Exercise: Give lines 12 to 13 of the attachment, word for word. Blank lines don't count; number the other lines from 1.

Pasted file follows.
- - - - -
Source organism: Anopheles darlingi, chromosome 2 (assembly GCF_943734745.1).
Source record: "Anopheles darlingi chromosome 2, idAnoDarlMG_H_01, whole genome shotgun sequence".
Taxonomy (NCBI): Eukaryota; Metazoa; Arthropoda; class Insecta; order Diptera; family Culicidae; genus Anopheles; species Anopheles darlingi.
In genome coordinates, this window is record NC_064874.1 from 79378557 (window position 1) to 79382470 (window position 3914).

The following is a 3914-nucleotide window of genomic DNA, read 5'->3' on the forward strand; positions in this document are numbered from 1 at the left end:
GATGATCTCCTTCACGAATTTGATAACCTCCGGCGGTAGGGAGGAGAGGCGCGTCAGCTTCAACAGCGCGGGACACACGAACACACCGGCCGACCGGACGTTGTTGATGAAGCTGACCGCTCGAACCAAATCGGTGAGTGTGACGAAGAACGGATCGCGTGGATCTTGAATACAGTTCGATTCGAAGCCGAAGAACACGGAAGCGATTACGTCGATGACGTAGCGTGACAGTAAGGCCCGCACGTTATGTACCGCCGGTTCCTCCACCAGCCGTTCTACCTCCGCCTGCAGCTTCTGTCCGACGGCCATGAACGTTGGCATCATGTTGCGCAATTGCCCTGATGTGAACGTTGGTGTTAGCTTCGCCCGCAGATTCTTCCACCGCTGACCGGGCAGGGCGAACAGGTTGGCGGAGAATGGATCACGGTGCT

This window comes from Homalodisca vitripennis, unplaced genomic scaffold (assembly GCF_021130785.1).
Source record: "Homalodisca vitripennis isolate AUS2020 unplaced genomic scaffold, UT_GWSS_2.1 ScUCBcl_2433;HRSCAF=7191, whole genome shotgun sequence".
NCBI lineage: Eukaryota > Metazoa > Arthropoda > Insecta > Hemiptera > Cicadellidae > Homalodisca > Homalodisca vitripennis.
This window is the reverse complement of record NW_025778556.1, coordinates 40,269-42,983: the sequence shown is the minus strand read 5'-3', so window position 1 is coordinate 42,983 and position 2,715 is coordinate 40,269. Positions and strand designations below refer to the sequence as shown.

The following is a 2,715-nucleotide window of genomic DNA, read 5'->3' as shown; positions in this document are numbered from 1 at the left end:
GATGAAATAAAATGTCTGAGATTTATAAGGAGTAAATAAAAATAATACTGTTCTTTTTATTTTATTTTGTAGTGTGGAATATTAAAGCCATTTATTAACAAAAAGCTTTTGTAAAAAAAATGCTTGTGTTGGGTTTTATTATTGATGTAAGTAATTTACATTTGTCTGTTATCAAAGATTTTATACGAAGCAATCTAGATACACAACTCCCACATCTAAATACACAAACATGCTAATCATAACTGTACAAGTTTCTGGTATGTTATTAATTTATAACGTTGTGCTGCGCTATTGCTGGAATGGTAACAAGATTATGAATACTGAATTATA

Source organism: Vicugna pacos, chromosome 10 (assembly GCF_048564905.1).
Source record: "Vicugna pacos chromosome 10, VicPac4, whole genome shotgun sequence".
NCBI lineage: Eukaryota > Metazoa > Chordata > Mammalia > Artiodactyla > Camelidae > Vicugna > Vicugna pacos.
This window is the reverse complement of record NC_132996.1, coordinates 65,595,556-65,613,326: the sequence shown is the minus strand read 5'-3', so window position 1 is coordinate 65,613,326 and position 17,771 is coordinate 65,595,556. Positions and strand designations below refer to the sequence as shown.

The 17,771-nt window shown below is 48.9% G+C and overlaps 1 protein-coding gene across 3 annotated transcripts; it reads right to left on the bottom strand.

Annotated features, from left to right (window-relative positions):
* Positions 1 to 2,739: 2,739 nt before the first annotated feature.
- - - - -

GATGAAATAAAATGTCTGAGATTTATAAGGAGTAAATAAAAATAATACTGTTCTTTTTATTTTATTTTGTAGTGTGGAATATTAAAGCCATTTATTAACAAAAAGCTTTTGTAAAAAAAATGCTTGTGTTGGGTTTTATTATTGATGTAAGTAATTTACATTTGTCTGTTATCAAAGATTTTATACGAAGCAATCTAGATACACAACTCCCACATCTAAATACACAAACATGCTAATCATAACTGTACAAGTTTCTGGTATGTTATTAATTTATAACGTTGTGCTGCGCTATTGCTGGAATGGTAACAAGATTATGAATACTGAATTATA

Source organism: Vicugna pacos, chromosome 10 (assembly GCF_048564905.1).